RCW 26.04.120 recognizes that marriages "solemnized before or in
any religious organization or congregation, according to the establishedritual
or form commonly practiced therein, are valid
." No known argument
can be postulated that this is an establishment or entanglement with religion
by the state. Likewise, a law recognizing that, for some (Appellant postulates
that this is a truism for the majority of marriages in America) marriage
is a sacred institution,i.e. a holy "covenant", and that when
this "covenant" state of matrimony is publicly entered into
by a man and a woman, by a mutually held sincere religious expression,
a voluntarily union is created that, by the nature and content of the
marriage vows, as a rule-with few exceptions, places the "covenant"
marriage out of reach of "no-fault divorce" that is offered
by the state to the purely secular or civil status of being married by
the state in a "civil contract" of marriage. The "Christian"
covenant of marriage is patently such a covenant marriage. One could argue,
that if a spouse to such a covenant marriage were to publicly (i.e. on
the record, in a court of law) and sincerely renounce/recant his/her previously
sincere public profession of faith, then the secular/civil remedy offered
under "no-fault" divorce statutes, such as the Act, would be
available in order to release the abandoned spouse from the marriage,
i.e. by the abandoned spouse "let[ting] the unbeliever depart."
In the absence of a sincere public recanting/renouncement of one's "previously
held" faith/religion (i.e. Christianity) to which theyhave established
and expressed publicly in the profession made by their covenant marriage
vows (because for the Christian, a spouse is not to depart/divorce his/her
spouse. But even if a spouse-being a believer-does commit the sin of adultery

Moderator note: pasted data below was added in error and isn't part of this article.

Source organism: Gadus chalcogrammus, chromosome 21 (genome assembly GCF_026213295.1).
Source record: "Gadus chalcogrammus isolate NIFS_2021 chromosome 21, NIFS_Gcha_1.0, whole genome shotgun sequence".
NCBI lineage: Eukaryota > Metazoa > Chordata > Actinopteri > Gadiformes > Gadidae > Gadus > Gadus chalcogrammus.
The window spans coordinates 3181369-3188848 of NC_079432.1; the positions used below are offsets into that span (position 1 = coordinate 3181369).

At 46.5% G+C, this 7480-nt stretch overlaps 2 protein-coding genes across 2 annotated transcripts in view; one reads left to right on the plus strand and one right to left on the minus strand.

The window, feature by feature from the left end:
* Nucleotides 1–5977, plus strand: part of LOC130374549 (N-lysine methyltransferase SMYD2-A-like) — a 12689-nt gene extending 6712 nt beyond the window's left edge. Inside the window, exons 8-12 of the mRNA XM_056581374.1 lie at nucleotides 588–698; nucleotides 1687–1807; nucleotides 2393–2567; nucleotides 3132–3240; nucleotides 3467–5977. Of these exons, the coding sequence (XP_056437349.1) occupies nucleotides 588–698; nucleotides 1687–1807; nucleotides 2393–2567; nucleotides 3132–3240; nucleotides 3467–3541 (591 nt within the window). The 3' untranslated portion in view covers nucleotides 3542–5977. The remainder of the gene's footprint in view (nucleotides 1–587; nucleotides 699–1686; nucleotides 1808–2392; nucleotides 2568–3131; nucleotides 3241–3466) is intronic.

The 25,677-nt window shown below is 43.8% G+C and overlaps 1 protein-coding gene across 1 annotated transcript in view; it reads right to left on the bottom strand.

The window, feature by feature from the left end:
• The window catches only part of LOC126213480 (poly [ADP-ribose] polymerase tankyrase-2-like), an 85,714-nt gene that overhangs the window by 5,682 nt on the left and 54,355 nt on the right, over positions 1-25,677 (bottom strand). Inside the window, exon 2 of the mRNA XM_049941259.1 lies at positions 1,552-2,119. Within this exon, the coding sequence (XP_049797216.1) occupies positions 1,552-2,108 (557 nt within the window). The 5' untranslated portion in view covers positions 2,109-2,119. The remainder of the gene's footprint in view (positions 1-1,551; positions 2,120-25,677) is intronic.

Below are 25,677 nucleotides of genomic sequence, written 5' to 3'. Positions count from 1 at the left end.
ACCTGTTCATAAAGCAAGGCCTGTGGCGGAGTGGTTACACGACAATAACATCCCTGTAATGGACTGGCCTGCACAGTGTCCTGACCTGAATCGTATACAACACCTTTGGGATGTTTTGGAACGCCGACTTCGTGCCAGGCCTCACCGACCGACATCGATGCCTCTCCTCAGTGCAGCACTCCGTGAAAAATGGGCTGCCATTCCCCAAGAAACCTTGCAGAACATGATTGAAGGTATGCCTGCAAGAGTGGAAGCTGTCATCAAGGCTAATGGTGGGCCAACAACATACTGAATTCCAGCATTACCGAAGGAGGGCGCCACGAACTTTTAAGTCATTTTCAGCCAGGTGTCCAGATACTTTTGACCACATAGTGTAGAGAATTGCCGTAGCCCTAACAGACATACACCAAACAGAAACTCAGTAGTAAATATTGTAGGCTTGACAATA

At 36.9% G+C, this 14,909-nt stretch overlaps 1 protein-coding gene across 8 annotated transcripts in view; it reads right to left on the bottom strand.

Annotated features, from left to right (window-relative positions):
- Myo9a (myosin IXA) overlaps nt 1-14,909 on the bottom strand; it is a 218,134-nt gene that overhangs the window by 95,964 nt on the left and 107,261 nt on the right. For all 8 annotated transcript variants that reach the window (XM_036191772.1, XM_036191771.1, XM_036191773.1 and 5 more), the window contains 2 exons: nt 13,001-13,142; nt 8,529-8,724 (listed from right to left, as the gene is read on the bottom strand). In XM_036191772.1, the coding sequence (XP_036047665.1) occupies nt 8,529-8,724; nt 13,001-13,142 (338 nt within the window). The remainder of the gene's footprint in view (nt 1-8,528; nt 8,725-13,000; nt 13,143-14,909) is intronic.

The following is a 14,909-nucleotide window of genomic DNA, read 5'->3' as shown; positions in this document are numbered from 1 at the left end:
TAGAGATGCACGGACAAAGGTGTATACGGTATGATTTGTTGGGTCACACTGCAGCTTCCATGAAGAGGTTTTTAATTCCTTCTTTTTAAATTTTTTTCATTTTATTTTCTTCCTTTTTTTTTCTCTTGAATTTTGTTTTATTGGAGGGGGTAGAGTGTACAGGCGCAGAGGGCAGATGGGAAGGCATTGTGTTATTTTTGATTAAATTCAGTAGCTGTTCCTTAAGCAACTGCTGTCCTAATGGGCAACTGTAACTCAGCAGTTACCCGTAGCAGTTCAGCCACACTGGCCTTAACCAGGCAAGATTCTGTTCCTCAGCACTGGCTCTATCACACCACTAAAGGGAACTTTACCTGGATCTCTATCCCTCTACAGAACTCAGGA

or divorce, that spouse shall be reconciled to the marriage , for the
Law of God binds them in marriage as long as they both shall live.)
Therefore, "No-fault" divorce cannot apply to the "Christian"
covenant of marriage for the marriage cannot at once be both "irretrievably
broken" and "Christian".
A marriage that is merely a civil contract, originating out of a purely secular humanist ideology, is subjected to the spirit of moral relativism that presently seeks to dominate our culture attempting to silence the voice of the Founders of our country that cries out from the heart of Our Republic. This voice is echoed in the chorus of the souls from the untold millions of its citizens, of both past and present, calling for a return to the "Biblical Judeo-Christian Bedrock", i.e. the "Chief Cornerstone"-"the Redeemer of Mankind", upon which this truly great nation was conceived, then born, and has survived for over 200 years. (One could postulate that "We the People" were "born again", in that we were already a child of England/Europe upon our founding, our "re-birth".) Appellant contends that "We the People", despite the dark pronouncement of a disillusioned minority, are not dead yet!